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Should the Association Hire an Architect to Review Architectural Review Committee Requests?

A lot of Associations ask about best practices related to the use of architects to help an architectural review committee (ARC) review project submittals. More specifically, they’re asking how an architect consultant should interact with the Board when an owner submits a project for the ARC to review.

Here, we back up and ask whether it’s permissible to get a third-party architect involved and what exactly a consulting architect can and shouldn’t do. Plus, who pays for that consultant’s services?

Let’s start with the fundamental question: Is the architect necessary or just helpful?

Remember, most requests don’t rise to the level that you need architectural review. Generally, you want an architect for new construction or large additions. But not something in the nature of putting in a deck. This is especially true in more technical areas. Say for instance, meeting setback requirements. This is something you definitely would want an expert to review and approve. When mistakes are made in these areas, it’s hard to unwind once construction starts.

Very often you want an architect to review and approve the plans when it’s a condominium unit. Because very often changes in a condominium are actually structural changes, and may involve penetrating common elements. In that case, you definitely want an architect to review the plans.

But remember, you’re only consulting with the architect. The Board still has the duty to make decisions. You’re not delegating that duty.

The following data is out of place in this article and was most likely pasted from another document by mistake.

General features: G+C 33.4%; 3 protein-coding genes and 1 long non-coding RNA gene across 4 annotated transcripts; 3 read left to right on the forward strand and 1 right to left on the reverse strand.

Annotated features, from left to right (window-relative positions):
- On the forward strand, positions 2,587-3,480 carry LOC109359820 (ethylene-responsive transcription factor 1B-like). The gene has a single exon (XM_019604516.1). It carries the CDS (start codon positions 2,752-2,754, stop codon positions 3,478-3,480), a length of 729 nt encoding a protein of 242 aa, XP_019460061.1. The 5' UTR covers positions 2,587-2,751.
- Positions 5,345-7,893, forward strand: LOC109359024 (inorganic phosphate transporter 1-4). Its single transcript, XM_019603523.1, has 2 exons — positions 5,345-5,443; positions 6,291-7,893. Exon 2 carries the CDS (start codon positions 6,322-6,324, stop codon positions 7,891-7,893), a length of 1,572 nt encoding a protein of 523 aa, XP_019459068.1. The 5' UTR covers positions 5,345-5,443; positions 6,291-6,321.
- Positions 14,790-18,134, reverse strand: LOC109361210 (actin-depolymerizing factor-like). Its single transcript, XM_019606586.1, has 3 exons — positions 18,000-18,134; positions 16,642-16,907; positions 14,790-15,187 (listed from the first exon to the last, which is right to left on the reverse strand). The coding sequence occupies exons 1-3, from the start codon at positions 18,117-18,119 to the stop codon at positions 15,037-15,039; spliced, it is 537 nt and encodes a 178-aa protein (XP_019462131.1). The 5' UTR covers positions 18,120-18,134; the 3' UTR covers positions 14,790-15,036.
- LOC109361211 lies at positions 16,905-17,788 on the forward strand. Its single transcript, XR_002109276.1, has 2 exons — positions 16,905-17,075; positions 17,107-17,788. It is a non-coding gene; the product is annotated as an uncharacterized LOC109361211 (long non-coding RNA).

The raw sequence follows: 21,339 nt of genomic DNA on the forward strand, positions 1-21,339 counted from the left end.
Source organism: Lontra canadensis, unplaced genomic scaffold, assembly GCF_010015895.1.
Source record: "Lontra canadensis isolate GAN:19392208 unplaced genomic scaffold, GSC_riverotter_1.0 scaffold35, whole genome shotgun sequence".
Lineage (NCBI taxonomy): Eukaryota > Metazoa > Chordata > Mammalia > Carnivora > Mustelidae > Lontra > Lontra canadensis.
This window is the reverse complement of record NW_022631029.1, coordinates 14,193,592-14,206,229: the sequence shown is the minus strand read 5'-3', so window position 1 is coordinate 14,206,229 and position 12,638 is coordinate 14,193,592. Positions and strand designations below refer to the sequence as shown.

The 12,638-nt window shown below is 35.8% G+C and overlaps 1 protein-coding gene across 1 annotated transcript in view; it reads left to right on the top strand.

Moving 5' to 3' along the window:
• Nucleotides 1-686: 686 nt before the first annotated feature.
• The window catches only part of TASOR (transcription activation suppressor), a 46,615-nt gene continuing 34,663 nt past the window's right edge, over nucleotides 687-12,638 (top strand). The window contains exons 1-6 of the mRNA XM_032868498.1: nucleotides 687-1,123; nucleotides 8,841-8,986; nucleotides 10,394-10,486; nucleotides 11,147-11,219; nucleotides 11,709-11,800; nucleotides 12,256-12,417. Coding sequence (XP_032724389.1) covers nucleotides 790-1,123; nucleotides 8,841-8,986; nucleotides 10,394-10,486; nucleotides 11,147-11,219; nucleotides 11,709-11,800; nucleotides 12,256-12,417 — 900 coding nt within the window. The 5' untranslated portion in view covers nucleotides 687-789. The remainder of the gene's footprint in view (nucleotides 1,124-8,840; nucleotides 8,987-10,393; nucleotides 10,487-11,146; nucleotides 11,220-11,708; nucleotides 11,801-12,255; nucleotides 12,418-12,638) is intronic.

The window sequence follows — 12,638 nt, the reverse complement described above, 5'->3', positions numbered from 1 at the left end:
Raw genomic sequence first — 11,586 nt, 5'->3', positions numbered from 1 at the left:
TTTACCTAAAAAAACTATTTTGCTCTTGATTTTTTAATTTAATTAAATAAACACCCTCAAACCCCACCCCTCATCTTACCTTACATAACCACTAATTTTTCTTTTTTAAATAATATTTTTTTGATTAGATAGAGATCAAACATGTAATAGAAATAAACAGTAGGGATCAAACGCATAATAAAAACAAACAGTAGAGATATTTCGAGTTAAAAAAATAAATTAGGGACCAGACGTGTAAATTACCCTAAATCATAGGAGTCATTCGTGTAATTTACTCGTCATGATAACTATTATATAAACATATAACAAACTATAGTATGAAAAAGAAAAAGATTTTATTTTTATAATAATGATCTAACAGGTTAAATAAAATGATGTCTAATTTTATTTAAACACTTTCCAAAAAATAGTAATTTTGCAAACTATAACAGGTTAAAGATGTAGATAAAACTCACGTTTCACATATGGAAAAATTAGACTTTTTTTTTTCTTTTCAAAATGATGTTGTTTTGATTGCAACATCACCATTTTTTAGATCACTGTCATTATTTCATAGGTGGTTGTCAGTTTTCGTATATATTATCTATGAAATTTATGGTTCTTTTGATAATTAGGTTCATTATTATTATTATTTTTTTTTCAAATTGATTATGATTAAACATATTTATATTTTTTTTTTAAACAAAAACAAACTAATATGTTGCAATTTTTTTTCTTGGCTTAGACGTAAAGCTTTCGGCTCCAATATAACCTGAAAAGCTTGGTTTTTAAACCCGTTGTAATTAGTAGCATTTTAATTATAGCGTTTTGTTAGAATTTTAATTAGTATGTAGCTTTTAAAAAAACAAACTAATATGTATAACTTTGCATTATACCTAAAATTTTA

The Board should rely on the advice of experts, and there may be times when the architect says the proposed changes aren’t going to affect the integrity of the building. But there may still be other reasons not to approve an application, like when it causes increased maintenance or noise, such as if you were to install an air-conditioning unit on the balcony. The architect’s opinion isn’t gospel. There could be aesthetic concerns that the ARC would still rely on to deny an application.

When it comes to costs, be sure to check your governing documents as to who pays those costs. The Association or the applicant? It’s not always going to be clear who pays for that architectural consultant. And you want to be transparent about those costs. You want to be very clear who’s paying for that cost before you incur them. You want the Association to say that when you’re doing significant renovations, the Board will impose the consulting fees on the applicant.